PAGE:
Lordstown Motors Files For Bankruptcy, Prepares For Legal Fight With Foxconn Over Prior Deal

When we last saw Lordstown Motors, we had a chance to get a glimpse of the Endurance pickup truck when the model embarked on a surprising underdog bid for NACTOY truck of the year honors. While that bid ultimately came up short, we liked the truck that they had on display at the event. However, Lordstown has also been on a figurative rollercoaster financially, and the company has revealed that it has formally filed for bankruptcy as the company prepares to sue Taiwanese tech giant Foxconn.


Bankruptcy Latest Chapter In Lordstown Saga

Lordstown’s move to Chapter 11 bankruptcy is an attempt by the company to get protection from creditors and is the latest fallout of a long-running dispute between Lordstown and Foxconn Technology Group over the manufacturing of Endurance pickups in Ohio. Foxconn claims that Lordstown failed to live up to its commitments despite their best efforts at helping them, while Lordstown reps point the finger at Foxconn for pulling out of the deal and not following through on their own commitments as part of that aforementioned $170 million deal that also gave the Taiwanese company two board seats on the company’s board of directors.

The back and forth between the two companies has caused Lordstown’s stock to crater, with the company’s shares currently going for $2.12 per share as of this writing. That’s certainly a far cry from several years ago when the stock sold for $400 a share. Lordstown has also had to fight off several other crises during its tumultuous existence, including a probe by the Securities and Exchange Commission (SEC) into inflated vehicle orders as well as weathering the storm created by claims from several short-selling firms. The Endurance pickup itself has also received scrutiny, with the development of the truck revealing not only numerous teething problems but also a case where a prototype actually caught fire. The Endurance has just now entered production, but the small handful of trucks the company has made is far from the original target figure that Lordstown revealed several years ago.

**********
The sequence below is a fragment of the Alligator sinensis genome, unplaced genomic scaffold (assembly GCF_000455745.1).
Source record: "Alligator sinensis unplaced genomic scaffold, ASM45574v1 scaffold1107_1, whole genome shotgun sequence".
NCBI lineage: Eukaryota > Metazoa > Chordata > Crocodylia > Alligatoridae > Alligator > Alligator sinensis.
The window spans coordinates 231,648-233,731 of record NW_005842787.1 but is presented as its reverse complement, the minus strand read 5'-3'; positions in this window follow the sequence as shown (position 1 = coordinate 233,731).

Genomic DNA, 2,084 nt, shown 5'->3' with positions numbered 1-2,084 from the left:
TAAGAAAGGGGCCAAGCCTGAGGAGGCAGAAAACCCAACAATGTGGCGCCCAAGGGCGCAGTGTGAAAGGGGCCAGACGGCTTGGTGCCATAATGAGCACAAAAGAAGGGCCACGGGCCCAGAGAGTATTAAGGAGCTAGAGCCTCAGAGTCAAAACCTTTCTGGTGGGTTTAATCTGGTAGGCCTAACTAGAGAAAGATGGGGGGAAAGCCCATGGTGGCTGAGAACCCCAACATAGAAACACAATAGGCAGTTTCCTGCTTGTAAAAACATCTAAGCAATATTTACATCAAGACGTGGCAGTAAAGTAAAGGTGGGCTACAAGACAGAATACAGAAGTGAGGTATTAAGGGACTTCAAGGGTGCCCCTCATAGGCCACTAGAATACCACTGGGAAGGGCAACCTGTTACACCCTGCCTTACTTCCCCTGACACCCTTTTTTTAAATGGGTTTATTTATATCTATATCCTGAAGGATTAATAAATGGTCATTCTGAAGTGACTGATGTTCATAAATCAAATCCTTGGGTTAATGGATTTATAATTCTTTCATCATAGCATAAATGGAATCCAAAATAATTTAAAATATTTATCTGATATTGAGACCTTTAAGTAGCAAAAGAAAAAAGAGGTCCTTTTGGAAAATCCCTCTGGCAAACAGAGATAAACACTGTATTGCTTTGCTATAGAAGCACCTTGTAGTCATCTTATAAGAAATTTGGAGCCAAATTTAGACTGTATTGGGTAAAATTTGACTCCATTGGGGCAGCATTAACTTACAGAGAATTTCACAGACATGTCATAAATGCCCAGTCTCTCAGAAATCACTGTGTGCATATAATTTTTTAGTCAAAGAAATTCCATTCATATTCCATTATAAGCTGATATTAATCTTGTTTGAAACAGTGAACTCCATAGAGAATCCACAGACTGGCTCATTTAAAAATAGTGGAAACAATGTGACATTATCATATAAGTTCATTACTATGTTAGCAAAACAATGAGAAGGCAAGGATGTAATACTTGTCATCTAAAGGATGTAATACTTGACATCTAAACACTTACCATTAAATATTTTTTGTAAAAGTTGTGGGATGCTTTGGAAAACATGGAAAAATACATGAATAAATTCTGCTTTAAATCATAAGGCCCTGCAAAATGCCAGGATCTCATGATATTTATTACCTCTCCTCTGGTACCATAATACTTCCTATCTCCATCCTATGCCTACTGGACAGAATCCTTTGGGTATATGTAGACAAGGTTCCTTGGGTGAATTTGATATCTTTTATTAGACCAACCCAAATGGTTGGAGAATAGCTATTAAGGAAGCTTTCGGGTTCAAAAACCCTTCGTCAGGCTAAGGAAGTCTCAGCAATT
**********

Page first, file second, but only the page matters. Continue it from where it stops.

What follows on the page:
What’s Next For The Company?

For now, the future is uncertain and will largely depend on how legal proceedings between the company and Foxconn play out. However, Foxconn will undoubtedly have the legal high ground since the company still owns the Lordstown manufacturing plant, and the loss of Lordstown, (the company) as a potential customer will not impact its plans too much since it already has a separate deal inked with rival firm Fisker to build the PEAR EV at the facility. Foxconn is also committed to its goal of having at least 5% of the EV market by 2025 and the PEAR and other potential deals would play a big role in the firm reaching this goal.